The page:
This blog is one of a series of blogs on the challenges of learning Chef, ops, and the technical world of IT all in one motion. Jeff Carapetyan is an Ops consultant concentrating on basic Chef work, and is sometimes available for contracts in the Austin area.
Reporting Live From the Studio
I did a two day training Session on how to use Chef, and one of the things that the instructor said to me still sticks.
"When you guys get done with this, you will probably leave here and try to automate all the things. You need to pump the brakes on that idea, and avoid that thought."
I kind of dismissed that idea as I wasn't trying to automate all the things, I was just trying to get my head around everything that I had just learned. As we get farther along, the question does have to be asked. Is there a situation where Chef would seem to be overkill? At this point I would certainly say 'yes'.
Depending on your application, there is a point where taking the time to automate things is actually greater than the time savings earned by automating it. There are some that love this as a way of life, but this goes against my pragmatic approach to learning Chef. The main questions that need to be asked are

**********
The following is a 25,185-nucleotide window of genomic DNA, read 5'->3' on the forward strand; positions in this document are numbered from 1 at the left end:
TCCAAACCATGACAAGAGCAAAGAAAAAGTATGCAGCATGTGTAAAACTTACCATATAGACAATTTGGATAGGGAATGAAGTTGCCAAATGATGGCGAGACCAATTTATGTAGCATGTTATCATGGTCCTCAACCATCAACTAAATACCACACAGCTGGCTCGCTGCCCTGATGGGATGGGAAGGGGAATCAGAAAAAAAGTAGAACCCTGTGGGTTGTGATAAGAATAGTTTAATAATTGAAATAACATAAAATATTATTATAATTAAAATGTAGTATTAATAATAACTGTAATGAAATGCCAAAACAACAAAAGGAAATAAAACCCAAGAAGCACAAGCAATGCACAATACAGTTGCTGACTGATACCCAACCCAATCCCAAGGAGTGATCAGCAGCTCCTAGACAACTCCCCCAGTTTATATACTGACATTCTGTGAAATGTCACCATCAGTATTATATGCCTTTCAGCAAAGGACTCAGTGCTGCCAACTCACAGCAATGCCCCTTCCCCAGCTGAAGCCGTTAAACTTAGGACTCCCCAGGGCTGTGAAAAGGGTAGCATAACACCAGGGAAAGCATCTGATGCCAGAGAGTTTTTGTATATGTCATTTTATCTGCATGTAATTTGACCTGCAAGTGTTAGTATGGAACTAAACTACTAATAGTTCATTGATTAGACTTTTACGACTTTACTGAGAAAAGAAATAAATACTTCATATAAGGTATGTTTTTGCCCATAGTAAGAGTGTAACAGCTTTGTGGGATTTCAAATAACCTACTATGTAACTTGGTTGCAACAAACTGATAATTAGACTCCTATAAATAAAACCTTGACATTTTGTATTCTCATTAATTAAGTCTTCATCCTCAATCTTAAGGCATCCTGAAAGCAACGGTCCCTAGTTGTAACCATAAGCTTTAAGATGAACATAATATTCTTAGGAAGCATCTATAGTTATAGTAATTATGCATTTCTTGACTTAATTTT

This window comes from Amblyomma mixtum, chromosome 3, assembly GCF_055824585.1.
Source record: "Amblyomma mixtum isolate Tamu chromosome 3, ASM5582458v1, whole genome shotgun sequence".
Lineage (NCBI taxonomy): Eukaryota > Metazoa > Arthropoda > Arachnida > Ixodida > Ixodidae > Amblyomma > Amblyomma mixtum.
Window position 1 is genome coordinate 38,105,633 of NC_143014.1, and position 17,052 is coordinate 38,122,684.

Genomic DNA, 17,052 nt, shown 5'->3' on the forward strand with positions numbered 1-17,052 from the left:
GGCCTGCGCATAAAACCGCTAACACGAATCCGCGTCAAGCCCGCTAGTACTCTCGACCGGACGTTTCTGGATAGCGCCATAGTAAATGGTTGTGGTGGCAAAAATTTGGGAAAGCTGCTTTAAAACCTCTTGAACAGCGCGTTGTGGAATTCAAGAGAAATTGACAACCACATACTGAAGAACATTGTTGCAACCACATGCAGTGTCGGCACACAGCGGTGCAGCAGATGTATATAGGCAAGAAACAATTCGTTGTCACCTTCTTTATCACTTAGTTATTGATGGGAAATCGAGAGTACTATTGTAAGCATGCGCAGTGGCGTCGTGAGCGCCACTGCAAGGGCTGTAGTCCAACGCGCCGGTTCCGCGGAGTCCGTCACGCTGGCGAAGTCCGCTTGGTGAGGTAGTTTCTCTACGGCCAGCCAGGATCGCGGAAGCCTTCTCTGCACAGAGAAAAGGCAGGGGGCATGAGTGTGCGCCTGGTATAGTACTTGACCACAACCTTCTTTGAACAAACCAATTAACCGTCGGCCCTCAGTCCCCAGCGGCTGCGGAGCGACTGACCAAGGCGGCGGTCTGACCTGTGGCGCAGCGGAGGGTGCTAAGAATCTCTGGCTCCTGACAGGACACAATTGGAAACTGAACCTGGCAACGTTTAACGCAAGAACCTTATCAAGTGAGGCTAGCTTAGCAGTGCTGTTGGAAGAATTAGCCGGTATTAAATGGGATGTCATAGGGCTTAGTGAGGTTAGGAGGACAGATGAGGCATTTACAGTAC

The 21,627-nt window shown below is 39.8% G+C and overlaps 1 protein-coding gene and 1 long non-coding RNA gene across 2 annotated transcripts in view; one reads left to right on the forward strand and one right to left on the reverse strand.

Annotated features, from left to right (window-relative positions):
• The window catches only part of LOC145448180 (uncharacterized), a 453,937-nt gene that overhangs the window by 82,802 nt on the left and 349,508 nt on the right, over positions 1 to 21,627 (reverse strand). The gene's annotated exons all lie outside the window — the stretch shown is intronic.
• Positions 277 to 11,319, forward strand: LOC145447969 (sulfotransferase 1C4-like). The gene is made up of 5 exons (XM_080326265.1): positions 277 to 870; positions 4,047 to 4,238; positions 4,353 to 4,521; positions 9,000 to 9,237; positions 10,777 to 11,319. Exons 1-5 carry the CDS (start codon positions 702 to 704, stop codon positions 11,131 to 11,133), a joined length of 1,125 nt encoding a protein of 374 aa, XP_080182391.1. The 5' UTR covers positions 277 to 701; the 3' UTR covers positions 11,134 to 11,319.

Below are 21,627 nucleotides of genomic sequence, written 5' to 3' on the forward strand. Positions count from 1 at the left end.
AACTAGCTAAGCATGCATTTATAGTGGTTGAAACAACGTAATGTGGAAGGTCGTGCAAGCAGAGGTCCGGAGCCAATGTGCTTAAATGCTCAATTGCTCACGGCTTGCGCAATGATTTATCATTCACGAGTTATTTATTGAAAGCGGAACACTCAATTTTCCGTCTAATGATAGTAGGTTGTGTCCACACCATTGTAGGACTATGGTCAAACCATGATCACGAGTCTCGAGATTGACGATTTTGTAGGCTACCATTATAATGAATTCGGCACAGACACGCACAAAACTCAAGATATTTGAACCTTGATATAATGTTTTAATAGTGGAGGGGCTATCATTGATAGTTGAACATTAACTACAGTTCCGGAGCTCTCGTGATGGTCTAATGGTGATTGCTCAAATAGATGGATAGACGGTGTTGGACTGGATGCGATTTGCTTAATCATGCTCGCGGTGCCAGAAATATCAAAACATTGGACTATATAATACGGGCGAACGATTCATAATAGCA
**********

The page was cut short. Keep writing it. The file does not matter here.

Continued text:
- How long is it going to take to figure out how to Automate this step.
- How much work is this going to actually save me.
(photo courtesy of the one and only xkcd)
While we may be tempted to write a LWRP to be included in a role so that we can idempotently install a tarball (yes I am aware of the ark cookbook), it doesn't make sense to do all that work if all you are doing is unzipping a file one time on one machine.
But what if I need to do this so I can use this code/knowledge for the future?
Actually, That is a pretty good reason to do just that. And that is one thing that has kept me pushing forward and learning new things with Chef. Because I knew I would have to figure out how to use it eventually.
But if trying to learn it now is getting in the way of a deadline to get something done, then stick with manual steps. Eventually you can replace it with code, but don't get the blinders on and become hyperfocused on the task.
There is a saying about "can't see the forest through the trees" that seems very appropriate.